If you enjoy collecting coins, You will need a safe place to keep them. Some people keep them in a safe deposit box at their bank, others in a gun safe, if they have one. Thieves don’t like to run around with hundreds of pounds of metal coins – unless you have rare or extremely valuable coins, crooks may pass them by (or just take the shiny ones).
As a hedge on retirement, coins can be readily converted into cash. You can easily sell most coins to a dealer or on Ebay. Pawn shops will give you a better value on gold coins (usually smelt or base metal value) than on most jewelry. This means you can use your coins like a retirement plan, cashing them out over your anticipated retirement, or saving them as a reserve fund for unexpected bills.
You can give your coins to your heirs while you are still alive, sharing in your enjoyment and teaching the next generation about coin collecting. Why wait until the end? You can even get your children (and Grandchildren) coin collecting sets, and get them in the habit of looking at their pocket change, and putting old and potentially valuable coins in “flips”. I bought my grandson this collecting set on Amazon.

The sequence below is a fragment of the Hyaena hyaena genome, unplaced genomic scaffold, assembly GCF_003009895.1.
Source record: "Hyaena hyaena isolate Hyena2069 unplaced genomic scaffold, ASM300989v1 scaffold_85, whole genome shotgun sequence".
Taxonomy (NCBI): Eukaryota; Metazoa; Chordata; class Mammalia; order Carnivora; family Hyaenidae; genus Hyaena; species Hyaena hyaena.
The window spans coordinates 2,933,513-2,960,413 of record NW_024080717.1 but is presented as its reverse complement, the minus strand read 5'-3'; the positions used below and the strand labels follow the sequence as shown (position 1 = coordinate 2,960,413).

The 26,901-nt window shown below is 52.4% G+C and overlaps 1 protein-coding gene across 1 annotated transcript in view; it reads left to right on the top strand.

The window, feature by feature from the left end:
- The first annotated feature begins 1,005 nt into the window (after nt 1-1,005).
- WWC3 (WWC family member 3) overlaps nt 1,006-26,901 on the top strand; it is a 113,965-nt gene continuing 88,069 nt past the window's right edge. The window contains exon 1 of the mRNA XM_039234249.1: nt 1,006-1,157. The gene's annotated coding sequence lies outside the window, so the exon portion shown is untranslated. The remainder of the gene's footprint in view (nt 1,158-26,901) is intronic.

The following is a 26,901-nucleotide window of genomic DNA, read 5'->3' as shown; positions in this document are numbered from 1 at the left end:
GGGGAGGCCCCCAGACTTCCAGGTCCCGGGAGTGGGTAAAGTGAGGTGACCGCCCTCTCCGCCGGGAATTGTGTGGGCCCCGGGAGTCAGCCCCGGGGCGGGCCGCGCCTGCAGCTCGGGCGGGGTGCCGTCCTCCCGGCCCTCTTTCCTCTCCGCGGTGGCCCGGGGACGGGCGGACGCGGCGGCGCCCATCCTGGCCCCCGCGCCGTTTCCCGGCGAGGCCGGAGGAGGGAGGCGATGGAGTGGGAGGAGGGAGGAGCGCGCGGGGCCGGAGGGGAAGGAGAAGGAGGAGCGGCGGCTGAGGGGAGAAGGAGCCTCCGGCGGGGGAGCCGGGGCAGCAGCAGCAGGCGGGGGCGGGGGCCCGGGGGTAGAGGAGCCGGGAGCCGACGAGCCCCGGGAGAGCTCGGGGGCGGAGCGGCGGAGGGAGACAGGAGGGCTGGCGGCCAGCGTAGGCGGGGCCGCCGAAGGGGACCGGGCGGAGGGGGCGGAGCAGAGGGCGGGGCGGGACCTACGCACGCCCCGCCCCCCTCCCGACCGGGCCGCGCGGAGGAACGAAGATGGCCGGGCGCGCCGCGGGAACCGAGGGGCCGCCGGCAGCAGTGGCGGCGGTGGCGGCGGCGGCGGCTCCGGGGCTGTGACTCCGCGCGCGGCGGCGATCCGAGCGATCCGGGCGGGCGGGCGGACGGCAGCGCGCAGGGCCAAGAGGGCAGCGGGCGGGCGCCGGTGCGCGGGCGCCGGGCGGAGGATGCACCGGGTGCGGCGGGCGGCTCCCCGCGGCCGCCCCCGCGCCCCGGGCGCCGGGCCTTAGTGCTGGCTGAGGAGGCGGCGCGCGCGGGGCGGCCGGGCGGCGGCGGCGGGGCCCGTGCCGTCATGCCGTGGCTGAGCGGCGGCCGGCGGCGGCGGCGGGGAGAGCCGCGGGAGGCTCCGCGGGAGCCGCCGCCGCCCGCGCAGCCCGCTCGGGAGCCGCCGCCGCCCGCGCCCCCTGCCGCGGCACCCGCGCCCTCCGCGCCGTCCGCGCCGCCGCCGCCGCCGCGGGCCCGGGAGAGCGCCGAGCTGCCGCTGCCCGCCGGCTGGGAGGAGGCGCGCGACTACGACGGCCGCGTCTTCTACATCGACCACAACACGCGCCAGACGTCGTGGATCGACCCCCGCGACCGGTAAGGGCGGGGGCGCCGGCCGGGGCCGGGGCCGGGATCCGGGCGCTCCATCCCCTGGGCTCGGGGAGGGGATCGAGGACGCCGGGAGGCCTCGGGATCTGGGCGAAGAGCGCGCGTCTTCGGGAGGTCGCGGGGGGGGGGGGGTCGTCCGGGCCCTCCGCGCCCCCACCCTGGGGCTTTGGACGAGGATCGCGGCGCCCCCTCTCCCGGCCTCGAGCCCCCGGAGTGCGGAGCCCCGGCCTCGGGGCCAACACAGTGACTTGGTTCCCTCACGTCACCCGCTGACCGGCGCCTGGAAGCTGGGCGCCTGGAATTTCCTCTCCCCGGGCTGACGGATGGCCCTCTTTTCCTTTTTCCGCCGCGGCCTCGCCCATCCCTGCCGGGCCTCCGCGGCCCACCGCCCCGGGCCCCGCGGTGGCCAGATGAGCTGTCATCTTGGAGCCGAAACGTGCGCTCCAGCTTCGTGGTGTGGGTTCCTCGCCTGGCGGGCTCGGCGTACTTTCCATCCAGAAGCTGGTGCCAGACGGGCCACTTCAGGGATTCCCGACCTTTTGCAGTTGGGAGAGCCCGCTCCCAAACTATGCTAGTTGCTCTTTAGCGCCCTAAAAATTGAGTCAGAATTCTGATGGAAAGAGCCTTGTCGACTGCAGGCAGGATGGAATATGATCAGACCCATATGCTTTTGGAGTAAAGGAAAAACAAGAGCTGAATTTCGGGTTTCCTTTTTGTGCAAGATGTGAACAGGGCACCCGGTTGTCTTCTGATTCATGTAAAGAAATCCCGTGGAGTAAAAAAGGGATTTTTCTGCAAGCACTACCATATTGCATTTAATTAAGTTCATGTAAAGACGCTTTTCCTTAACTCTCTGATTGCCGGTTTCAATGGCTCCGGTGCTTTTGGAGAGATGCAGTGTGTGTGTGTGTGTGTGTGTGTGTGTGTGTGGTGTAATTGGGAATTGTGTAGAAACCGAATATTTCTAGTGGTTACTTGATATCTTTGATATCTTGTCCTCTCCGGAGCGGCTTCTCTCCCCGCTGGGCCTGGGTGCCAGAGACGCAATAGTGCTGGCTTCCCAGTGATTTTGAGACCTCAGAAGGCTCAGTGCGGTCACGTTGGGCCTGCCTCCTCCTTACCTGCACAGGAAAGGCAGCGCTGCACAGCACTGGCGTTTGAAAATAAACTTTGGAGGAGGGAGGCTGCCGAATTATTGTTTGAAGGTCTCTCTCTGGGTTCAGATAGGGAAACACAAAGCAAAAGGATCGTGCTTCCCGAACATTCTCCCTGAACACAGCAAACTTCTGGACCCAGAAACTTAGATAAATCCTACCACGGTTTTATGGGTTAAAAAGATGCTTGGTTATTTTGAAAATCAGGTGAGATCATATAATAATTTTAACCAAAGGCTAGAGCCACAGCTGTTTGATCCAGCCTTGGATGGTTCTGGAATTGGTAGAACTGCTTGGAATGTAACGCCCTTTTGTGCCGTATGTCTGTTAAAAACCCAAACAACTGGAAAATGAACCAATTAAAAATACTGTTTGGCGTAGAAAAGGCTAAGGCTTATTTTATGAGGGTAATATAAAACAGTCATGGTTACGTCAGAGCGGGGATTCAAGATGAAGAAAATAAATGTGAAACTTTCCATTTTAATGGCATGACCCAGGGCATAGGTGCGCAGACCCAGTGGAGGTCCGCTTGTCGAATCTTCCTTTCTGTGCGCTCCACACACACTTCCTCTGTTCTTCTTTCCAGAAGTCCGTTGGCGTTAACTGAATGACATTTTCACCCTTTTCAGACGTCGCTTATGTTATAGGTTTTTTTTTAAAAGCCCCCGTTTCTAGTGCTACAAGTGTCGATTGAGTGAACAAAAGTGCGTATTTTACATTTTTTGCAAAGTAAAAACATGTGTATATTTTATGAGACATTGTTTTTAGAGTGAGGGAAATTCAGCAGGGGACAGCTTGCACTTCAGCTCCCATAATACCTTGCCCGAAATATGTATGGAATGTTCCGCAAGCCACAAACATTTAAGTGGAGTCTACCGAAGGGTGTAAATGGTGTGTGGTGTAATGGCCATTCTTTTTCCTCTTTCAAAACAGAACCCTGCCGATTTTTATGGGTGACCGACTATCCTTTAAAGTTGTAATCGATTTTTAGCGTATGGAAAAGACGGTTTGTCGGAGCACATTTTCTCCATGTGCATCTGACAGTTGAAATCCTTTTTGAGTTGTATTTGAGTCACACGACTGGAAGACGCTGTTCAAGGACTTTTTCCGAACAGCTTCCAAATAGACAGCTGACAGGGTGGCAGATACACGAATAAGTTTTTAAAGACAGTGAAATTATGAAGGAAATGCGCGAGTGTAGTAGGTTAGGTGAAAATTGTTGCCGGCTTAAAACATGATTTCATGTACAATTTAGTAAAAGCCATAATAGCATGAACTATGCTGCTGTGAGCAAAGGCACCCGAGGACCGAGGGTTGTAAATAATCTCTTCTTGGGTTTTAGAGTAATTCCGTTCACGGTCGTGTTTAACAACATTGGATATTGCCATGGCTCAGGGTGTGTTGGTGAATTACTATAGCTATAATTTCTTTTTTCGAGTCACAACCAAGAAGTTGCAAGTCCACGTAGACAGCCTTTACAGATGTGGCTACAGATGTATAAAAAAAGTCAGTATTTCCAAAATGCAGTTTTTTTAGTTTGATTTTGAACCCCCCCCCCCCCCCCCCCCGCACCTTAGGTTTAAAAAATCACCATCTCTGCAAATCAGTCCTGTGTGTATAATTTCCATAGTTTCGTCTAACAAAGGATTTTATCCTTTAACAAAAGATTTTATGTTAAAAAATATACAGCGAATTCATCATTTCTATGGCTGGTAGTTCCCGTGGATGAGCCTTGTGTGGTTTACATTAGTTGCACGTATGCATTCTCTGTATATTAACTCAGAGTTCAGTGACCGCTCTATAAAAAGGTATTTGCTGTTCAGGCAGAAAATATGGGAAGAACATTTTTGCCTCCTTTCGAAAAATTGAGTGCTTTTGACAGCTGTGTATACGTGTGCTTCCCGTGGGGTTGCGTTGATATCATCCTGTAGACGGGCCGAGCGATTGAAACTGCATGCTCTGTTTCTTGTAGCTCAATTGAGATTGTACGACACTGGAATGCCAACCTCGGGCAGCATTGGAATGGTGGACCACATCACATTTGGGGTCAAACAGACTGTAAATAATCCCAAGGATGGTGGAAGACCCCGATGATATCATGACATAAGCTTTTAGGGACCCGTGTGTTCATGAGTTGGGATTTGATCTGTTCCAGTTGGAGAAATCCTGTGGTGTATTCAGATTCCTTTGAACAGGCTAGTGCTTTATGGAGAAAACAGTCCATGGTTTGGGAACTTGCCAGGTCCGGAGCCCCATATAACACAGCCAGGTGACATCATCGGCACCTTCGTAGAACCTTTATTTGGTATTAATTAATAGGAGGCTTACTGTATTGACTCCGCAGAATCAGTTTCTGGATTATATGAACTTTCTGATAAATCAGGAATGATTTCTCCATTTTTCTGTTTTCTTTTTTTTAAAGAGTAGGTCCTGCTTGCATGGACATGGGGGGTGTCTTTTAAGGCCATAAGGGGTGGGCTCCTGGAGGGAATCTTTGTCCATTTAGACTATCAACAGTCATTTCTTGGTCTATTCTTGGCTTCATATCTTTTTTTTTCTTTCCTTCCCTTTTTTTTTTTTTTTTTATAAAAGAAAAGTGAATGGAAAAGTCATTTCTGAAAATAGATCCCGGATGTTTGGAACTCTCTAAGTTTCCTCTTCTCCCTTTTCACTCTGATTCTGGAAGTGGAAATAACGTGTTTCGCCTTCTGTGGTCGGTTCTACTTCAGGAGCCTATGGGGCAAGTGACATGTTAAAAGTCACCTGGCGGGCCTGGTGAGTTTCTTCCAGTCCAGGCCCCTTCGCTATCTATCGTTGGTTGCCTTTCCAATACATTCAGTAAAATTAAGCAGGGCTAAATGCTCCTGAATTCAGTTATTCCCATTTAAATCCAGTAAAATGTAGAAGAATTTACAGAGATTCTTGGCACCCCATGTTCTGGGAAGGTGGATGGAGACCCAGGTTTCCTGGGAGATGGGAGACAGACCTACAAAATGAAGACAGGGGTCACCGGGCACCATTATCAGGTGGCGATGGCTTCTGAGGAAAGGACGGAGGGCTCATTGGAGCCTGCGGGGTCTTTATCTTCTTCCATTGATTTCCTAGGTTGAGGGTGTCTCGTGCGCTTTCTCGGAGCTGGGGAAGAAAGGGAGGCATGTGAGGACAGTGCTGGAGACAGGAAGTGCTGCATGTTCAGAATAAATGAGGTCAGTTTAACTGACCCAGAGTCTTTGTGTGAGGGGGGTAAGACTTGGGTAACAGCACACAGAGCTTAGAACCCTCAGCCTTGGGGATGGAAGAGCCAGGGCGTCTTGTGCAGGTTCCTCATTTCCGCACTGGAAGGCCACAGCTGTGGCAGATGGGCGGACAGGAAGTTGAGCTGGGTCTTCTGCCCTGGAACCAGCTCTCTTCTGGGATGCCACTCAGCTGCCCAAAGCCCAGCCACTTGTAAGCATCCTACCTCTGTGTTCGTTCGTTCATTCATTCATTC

Coins can be part of your retirement strategy. (if you don’t like coins, consider a collectible that you will like).
Consider the value of the coin, Base metal and collectible value.
You will need to track your purchases and store your coins securely. Anticipate taxes.
Coins can be readily exchanged for cash from multiple sources.
You can pass them to your heirs without being deceased (or paying taxes, up to $14,000 in the US). (talk to your accountant).
Most important – you can enjoy them while you are alive!
I can’t tell you what to do, but I can tell you what I do – a small portion of my retirement is in coins that I enjoy. some are listed above (Morgans, strikes, Silver Eagles, etc.) and some are pocket change and circulated coins that have a value – above face value – with the possibility of appreciation over time. I have a modest budget for my eclectic coin collection.